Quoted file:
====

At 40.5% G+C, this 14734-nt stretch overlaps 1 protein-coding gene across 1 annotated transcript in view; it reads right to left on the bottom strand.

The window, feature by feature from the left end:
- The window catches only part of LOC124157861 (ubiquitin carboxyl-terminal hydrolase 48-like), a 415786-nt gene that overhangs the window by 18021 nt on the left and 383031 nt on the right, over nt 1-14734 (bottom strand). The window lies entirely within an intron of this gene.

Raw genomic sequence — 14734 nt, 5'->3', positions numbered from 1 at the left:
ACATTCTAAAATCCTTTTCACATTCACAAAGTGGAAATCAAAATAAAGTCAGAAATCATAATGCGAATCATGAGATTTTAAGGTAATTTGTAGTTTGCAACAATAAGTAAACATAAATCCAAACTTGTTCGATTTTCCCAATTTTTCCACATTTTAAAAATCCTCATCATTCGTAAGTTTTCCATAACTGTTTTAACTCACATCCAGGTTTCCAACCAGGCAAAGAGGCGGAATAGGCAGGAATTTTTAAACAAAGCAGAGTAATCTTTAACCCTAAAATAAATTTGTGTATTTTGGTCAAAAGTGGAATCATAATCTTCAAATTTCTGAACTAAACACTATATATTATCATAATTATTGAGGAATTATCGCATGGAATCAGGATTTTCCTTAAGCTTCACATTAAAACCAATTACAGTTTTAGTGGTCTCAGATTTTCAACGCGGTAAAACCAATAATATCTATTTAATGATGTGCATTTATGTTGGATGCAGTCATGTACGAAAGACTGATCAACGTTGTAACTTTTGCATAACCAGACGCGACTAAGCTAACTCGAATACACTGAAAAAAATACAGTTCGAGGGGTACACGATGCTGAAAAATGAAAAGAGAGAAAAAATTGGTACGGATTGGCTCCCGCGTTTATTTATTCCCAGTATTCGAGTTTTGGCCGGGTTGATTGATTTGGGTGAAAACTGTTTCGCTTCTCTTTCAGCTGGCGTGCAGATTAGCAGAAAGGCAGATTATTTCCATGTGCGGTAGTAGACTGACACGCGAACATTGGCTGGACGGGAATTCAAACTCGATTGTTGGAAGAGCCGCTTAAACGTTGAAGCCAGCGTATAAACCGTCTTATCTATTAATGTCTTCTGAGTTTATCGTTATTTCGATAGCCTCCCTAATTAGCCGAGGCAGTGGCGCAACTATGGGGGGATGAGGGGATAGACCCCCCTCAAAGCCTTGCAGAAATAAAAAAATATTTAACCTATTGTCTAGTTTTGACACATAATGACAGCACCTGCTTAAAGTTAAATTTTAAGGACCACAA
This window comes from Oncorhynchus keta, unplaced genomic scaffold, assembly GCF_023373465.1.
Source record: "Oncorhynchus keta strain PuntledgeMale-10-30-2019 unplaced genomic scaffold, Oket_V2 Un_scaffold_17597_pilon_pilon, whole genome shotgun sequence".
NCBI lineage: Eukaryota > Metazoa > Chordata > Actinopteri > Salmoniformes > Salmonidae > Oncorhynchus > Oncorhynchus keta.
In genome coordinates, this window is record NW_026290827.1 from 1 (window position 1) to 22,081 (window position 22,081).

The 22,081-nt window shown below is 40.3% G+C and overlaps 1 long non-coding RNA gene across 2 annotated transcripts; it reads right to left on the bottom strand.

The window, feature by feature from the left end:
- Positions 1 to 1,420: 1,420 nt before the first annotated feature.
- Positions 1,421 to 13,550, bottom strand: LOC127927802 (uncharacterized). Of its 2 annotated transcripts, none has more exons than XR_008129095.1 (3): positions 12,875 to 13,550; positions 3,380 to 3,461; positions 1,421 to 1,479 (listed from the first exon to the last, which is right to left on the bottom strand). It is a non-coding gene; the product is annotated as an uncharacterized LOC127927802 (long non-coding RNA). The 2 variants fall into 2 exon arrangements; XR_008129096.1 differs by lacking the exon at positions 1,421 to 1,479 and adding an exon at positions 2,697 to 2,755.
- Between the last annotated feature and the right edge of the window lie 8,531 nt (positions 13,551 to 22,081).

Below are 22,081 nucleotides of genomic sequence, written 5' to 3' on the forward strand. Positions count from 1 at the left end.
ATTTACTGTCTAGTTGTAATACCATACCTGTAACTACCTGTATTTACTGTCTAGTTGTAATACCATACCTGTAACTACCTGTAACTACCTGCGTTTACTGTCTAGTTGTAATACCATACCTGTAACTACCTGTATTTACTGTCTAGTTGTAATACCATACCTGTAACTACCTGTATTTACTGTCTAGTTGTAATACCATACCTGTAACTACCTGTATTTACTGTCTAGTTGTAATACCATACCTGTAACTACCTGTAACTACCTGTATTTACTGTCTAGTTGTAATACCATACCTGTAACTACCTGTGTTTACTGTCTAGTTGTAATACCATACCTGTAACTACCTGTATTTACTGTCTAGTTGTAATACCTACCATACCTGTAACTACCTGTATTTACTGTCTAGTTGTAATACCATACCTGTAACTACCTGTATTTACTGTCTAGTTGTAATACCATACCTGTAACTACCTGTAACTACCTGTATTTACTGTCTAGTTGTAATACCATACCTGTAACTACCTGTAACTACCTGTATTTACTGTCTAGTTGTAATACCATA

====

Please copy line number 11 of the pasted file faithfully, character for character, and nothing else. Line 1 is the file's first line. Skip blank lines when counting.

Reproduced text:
The window, feature by feature from the left end: